Luke H’s review published on Letterboxd:
“This That Shit Deadpool Coulda Been”
A reworking of the track by JPEGMAFIA
I was in middle school when Cabin in the Woods came out, and when I dragged my close friends to go see it, I was surprised to find out they all hated it. They didn’t appreciate how “not scary” it was: how cliche and predictable all of its twists and turns were. I sat there, listening to them tear the film apart, thinking about how every single thing they hated was what I loved about it. There’s no need to retread the ways in which that film integrates common tropes of horror movies, but as a young film buff, I was floored at what you could do with film when you know all of its tricks.
I used to think I hated meta commentaries. I never appreciated the cynicism, the knowingness, and the winking attitude of a filmmaker who believes they know better than me. Not only did I find these exercises in one-ups-manship tiring and outplayed, but I was even more annoyed at how popular the majority of them tended to be. Yes, I’m specifically talking about Deadpool, Birdman, and many other horror sequels and comic book movies who find themselves to be so clever and above the rest of the mediocrity. There are many films with meta elements that I love, namely Kairostami’s Close-Up and Mulholland Drive. What always loses me, however, is the filmmaker getting too cocky and flashy. It’s like the purpose of their film morphs from an expression of a theme or a piece of entertainment to a pissing contest on “Who knows more about film and filmmaking?!”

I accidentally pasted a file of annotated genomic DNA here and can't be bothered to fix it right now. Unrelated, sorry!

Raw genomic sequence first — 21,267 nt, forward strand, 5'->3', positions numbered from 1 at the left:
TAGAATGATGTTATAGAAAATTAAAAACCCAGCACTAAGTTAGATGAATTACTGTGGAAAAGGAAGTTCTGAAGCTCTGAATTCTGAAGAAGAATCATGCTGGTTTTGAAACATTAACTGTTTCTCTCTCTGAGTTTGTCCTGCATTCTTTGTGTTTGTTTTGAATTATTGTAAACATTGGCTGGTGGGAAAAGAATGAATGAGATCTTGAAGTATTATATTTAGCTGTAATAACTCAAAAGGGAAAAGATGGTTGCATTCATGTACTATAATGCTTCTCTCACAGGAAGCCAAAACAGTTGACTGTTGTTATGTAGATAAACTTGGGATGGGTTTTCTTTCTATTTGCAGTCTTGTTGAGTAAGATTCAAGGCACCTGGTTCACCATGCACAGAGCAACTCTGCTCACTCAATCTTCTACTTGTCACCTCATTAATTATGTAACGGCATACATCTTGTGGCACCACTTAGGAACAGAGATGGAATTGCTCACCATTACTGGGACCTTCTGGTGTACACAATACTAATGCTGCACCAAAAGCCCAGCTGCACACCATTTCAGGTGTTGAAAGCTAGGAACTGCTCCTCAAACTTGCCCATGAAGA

Maybe that’s why I held off on watching Scream for so long. Maybe that’s why, having seen every possible parody and hearing every possible reference to it, I never bothered to watch it. But, I saw it on Showtime today, while isolating myself from the world as all good citizens currently are, and I took a swing. At worst, I’d be wasting my time that is in excess (due to an extended, COVID-19 sponsored spring break).
I’m glad to say that I was floored by how intelligent and unpredictable this film was, even knowing as much as I did about the film and all of the films it was referencing. Not only is Scream a prime example of how metacinema can be done effectively, but it is a bonafide perfect horror film on its own merits. The opening scene, bereft of any of the silliness the film will later develop, is a genuinely terrifying bit of horror filmmaking.
I’m so glad I finally watched this because it was so refreshing amidst all of the shit going on right now. To be genuinely surprised by a movie, in a good way, is something we all chase constantly. It’s what makes film exciting and worthwhile. Even if it’s a commercial blockbuster or a small indie flick, it’s just nice to feel like you’re seeing something you haven’t seen before. Even if you have, Atleast to see it in a new way.